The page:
Both Left- and Right-Wing Critics of the NHS Have a Point

A hospital in London, England, February 21, 2010
A hospital in London, England, February 21, 2010 (Lars Plougmann)

Crises in Britain’s National Health Service (NHS) always provoke the same ideological debate: the right blames “socialized medicine”, the left calls for more money.

Neither side is completely wrong.

The Financial Times argues there are too many administrators and not enough frontline medical staff in English hospitals.

Repeated government reforms have spurred fragmentation and only added more layers of bureaucracy.

But “cuts” (really: restraint in the growth of health spending) haven’t helped, especially when the population is aging and requiring more services. Read more

Brexit Takes Toll on Kingdom’s Global Influence

Tower Bridge in London, England, January 2, 2012
Tower Bridge in London, England, January 2, 2012 (Michael Garnett)

Politico reports that Britain’s exit from the European Union is already taking a toll on its international clout:

  • EU allies, including France, Germany and the Netherlands, abstained in June from a United Nations vote on the Chagos Islands, a British territory in the Indian Ocean that houses the Diego Garcia military base and is also claimed by Mauritius. The question of sovereignty has been referred to the International Court of Justice.
  • In November, Britain was forced to withdraw its candidate to fill a vacancy on the same court when it became clear it would lose a UN vote.
  • British diplomats are increasingly ignored in international forums. Read more

Catalonia in Common Rules Out Supporting Unionist Government

Inés Arrimadas, the leader of Catalonia's Citizens party, films an election commercial in Barcelona, November 26, 2017
Inés Arrimadas, the leader of Catalonia’s Citizens party, films an election commercial in Barcelona, November 26, 2017 (Ciutadans)

Catalonia’s far left has ruled out supporting a regional government led by the pro-business and unionist Citizens party, making another separatist administration almost inevitable.

Although the Citizens placed first in December’s election, winning 36 out of 135 seats, their gains came at the expense of other parties that want Catalonia to remain Spanish.

The balance between separatists and unionists has barely changed: the former have seventy seats, the latter 57.

The remaining eight seats went to Catalonia in Common, a left-wing alliance that includes the regional branch of Podemos. It rejects both independence and Spain’s suspension of Catalan home rule. Read more

Tabarnia: A Separatist Parody That Gets Too Much Attention

The flag of Barcelona, Spain, September 17, 2013
The flag of Barcelona, Spain, September 17, 2013 (Fredrik Rubensson)

Relatively low support for independence on Catalonia’s Mediterranean coast has caused some to wonder: why not split the cities of Barcelona and Tarragona from the rest of the region?

Spanish media like 20 minutos, El Confidencial, El Mundo, El País, Libertad Digital and La Razón — eager to belittle Catalan nationalism — have given the tongue-in-cheek proposal, dubbed Tabarnia, disproportionate attention.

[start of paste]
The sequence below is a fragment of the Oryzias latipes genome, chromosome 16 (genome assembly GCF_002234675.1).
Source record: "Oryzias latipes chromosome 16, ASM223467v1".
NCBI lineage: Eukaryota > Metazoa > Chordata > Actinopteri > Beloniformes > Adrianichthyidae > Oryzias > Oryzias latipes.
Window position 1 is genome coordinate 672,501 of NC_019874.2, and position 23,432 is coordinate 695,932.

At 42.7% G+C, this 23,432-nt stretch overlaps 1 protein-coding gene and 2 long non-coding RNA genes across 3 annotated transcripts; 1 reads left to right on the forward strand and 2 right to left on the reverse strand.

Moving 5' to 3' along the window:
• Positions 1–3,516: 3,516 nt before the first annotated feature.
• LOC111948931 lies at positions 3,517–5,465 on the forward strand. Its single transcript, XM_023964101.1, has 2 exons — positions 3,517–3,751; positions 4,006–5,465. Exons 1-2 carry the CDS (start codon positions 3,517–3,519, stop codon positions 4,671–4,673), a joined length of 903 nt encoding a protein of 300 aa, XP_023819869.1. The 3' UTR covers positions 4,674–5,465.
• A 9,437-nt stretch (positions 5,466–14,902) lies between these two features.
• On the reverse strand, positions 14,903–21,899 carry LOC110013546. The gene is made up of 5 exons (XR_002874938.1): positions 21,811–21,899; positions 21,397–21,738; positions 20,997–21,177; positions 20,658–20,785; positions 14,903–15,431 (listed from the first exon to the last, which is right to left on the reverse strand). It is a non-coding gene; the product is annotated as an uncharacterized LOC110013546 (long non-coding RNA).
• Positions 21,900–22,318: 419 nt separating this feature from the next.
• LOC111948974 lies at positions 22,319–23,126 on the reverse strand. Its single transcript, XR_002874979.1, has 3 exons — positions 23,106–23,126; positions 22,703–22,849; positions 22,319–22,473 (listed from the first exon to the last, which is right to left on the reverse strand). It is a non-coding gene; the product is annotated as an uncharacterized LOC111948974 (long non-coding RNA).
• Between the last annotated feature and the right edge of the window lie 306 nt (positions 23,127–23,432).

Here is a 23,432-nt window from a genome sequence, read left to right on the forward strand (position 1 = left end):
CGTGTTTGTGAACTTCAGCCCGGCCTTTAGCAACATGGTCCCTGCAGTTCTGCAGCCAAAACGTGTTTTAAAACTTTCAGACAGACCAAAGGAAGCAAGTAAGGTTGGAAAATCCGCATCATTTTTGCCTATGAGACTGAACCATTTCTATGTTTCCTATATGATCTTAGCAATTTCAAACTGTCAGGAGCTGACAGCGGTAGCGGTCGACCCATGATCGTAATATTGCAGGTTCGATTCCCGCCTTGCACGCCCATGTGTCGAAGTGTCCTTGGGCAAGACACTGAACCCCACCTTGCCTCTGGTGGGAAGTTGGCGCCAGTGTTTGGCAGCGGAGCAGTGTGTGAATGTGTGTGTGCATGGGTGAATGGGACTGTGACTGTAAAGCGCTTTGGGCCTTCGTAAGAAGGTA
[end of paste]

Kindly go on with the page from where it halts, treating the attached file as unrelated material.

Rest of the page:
So have Catalan unionists, including Inés Arrimadas, leader of the regional Citizens party, and Albert Rivera, her national party chief.

It is not entirely without merit. Rural Catalonia is more separatist than cosmopolitan Barcelona and its suburbs.

But a closer analysis of the most recent election results by the pro-independence outlet El Nacional reveals that the region is more evenly split than the unionists would care to admit. Read more

Corsica Is Not the Next Catalonia

Facade of the Church of Saint John the Baptist in Bastia, Corsica
Facade of the Church of Saint John the Baptist in Bastia, Corsica (Wikimedia Commons)

Earlier this month, a nationalist coalition called Pè a Corsica (For Corsica) won control of the island’s regional assembly with 56.5 percent of the votes.

Pè a Corsica‘s success may certainly entail more bargaining power for the island vis-à-vis a staunchly centralist French government and it represents yet another European region seeking to forge its own path away from a dominant nation state.

But it is unlikely to lead to a Catalonia-style rebellion. Read more

Both Sides Claim Victory in Catalonia

Catalan president Carles Puigdemont speaks with his predecessor, Artur Mas, in Barcelona, Spain, February 12, 2016
Catalan president Carles Puigdemont speaks with his predecessor, Artur Mas, in Barcelona, Spain, February 12, 2016 (Generalitat de Catalunya/Jordi Bedmar)

Both separatists and unionists are claiming victory in Catalonia after the election on Thursday gave a majority of the seats (seventy out of 135) but not the votes (47.5 percent) to the former.

The view from abroad is that nobody won. Read more

A Third Way for Catalonia

View of Barcelona, Spain
View of Barcelona, Spain (Unsplash/Ferran Fusalba)

Catalonia is split down the middle.

In regional elections on Thursday, parties that want to break away from Spain got 47 percent support against 44 percent for those that oppose independence. (The balance going to a party that refuses to take sides.)

These figures are line with the latest government survey, which found almost 49 percent of Catalans in favor of independence and 44 percent opposed.

Clearly neither side has a convincing mandate and with turnout at 82 percent — the highest in living memory — it’s also clear that more voting, whether in the form of a referendum or another election, will not break the deadlock.

There is another way out. Read more